8. Click the “Download” button (down arrow) in the lower left corner of the online Makecode editor.
  9. Send the .hex file to the Micro:bit card
  10. Once the file copy is complete, the LED will flash according to the wait time set in your program.

Turn on an LED using the buttons on the Micro:bit board

To turn on an LED using the buttons on the Micro:bit board, you can follow these steps:

  1. Set up the hardware: Connect an LED to one of the GPIO pins on the Micro:bit board. The most commonly used pin for connecting an LED is pin 0, which is labeled as “0” on the board. Connect the longer leg (anode) of the LED to the GPIO pin (e.g., pin 0) and the shorter leg (cathode) to a GND pin on the Micro:bit board.
  2. Write the code: Use the Micro:bit‘s programming environment, such as the MakeCode editor, to write the code. Here’s an example code:Turn on an LED using the buttons on the Micro:bit board
    This code listens for button presses on button A and button B. When button A is pressed, it turns on the LED by setting the GPIO pin (pin 0) to a high state (1). Similarly, when button B is pressed, it turns off the LED by setting the GPIO pin to a low state (0).
  3. Download and flash the code: Connect the Micro:bit board to your computer using a USB cable. Open the MakeCode editor and paste the code into the editor. Click on the “Download” button to download the compiled code onto the Micro:bit. The Micro:bit will appear as a removable storage device. Drag and drop the downloaded file onto the Micro:bit drive to flash the code onto the board.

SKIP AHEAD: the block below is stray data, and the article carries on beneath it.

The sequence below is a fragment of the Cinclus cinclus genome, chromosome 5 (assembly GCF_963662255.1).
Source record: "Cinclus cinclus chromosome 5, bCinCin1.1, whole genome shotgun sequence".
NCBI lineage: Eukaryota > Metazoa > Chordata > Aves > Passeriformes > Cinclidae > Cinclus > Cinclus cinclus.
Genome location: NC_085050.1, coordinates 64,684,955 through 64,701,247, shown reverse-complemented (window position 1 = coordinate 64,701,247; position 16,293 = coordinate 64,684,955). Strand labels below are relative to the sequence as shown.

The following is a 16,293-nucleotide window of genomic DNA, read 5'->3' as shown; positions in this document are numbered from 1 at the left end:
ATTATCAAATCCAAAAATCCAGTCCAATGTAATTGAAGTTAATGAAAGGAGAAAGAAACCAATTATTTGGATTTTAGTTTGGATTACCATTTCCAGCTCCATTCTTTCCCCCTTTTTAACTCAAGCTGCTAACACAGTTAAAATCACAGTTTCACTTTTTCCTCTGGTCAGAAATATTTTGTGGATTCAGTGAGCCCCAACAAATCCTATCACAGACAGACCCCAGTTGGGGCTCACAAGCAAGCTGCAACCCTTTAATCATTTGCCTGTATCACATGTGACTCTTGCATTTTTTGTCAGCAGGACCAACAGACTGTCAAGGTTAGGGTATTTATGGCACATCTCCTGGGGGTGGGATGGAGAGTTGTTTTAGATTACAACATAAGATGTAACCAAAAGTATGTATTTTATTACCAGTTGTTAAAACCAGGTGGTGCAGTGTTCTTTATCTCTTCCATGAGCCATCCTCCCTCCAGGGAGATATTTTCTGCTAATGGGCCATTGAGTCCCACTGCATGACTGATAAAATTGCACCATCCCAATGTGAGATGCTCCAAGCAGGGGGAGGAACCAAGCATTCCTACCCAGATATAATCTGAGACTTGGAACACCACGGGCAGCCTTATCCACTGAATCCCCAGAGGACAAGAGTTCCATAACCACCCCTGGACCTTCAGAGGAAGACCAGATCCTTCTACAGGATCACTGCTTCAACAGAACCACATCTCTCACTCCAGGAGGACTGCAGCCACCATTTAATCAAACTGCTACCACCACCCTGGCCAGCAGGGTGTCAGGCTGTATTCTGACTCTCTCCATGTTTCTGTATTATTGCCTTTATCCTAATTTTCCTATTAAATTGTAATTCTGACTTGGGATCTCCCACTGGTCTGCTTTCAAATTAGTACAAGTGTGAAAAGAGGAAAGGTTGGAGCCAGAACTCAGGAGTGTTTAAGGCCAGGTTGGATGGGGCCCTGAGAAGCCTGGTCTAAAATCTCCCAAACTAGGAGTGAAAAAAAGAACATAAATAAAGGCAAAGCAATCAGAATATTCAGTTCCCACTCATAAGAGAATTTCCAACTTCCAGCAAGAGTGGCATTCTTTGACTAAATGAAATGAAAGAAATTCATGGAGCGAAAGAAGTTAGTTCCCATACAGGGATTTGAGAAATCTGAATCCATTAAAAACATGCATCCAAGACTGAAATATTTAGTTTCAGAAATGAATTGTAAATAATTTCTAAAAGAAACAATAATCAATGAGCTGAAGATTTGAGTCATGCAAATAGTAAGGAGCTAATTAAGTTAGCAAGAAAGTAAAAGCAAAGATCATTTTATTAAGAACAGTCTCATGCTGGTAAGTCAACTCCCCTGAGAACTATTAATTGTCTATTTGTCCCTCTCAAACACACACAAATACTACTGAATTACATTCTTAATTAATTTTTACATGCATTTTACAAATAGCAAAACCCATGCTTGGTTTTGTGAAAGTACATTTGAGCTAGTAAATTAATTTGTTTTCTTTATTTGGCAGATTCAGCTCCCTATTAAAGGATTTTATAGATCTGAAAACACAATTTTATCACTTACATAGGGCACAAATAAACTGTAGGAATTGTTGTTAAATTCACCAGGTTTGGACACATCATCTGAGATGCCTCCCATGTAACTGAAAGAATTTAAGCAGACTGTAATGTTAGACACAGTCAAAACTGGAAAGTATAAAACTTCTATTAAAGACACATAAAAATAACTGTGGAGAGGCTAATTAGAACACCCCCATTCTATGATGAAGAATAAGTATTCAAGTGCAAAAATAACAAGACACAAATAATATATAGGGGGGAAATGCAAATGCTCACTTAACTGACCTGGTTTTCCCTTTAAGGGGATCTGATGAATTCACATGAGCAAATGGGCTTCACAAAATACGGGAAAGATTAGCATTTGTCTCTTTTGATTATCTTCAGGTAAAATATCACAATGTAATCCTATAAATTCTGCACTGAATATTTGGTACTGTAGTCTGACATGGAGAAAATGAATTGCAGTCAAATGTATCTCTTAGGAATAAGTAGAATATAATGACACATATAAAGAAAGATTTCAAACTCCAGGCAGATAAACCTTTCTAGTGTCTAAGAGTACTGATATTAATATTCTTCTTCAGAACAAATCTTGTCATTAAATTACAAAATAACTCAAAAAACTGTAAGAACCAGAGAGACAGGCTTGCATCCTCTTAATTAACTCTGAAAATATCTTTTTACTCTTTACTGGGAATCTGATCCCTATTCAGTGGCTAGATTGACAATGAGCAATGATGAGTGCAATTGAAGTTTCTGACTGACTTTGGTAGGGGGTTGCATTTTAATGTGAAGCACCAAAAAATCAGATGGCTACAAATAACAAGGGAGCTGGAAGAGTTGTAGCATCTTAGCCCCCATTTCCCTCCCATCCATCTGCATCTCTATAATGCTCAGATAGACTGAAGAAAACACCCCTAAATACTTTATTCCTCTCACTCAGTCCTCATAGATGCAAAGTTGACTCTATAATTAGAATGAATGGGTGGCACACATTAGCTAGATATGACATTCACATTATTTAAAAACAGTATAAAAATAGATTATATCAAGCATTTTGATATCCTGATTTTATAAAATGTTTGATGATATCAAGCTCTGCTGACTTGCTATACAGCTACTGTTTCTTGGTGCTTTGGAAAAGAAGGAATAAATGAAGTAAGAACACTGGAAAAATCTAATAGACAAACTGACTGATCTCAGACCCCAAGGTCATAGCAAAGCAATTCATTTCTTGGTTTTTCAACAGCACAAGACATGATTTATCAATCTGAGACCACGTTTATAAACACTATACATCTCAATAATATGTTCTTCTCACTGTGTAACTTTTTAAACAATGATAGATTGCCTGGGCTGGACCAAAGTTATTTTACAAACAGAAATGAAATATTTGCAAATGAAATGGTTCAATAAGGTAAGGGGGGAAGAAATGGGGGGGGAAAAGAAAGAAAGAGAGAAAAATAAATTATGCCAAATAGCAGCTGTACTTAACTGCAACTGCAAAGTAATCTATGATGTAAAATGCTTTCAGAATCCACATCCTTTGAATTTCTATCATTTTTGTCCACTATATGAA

Once the code is flashed onto the Micro:bit, you can disconnect it from the computer, press the A or B button, and observe the LED turning on and off accordingly.

Dimming of the LED by the Micro:bit board

To dim an LED using a Micro:bit board, you can use Pulse Width Modulation (PWM). The Micro:bit has some pins that support PWM output, such as P0, P1, P2, P3, P4, P6, P7, P8, P9, P10, and P11.
In our case we will vary the intensity of an LED connected to pin P0 of the Micro:bit card.

We will use the graphical programming language MakeCode. Here are the steps to follow:

  1. Access the MakeCode online editor by visiting https://makecode.microbit.org/.
  2. Drag the “forever” block from the “Basic” section into the workspace. forever
  3. Insert the block “for index varying from 0 to 1023” of the “Loops” section in the space of workspace, in the “forever” block. makecode-forever-for
  4. Insert the instruction “analog write pin P0 to 1023” from the “Pins” section in the workspace, in the block “for index from 0 to 1023” to gradually increase the intensity of the LED.makecode-forever-for-analog-write
  5. Then insert the “pause” instruction to slow down the speed of the LED dimming.
  6. Repeat the following 3 steps to decrease the light intensity of the LED.

Finally, we get the following program:

Dimming of the LED by the Microbit board program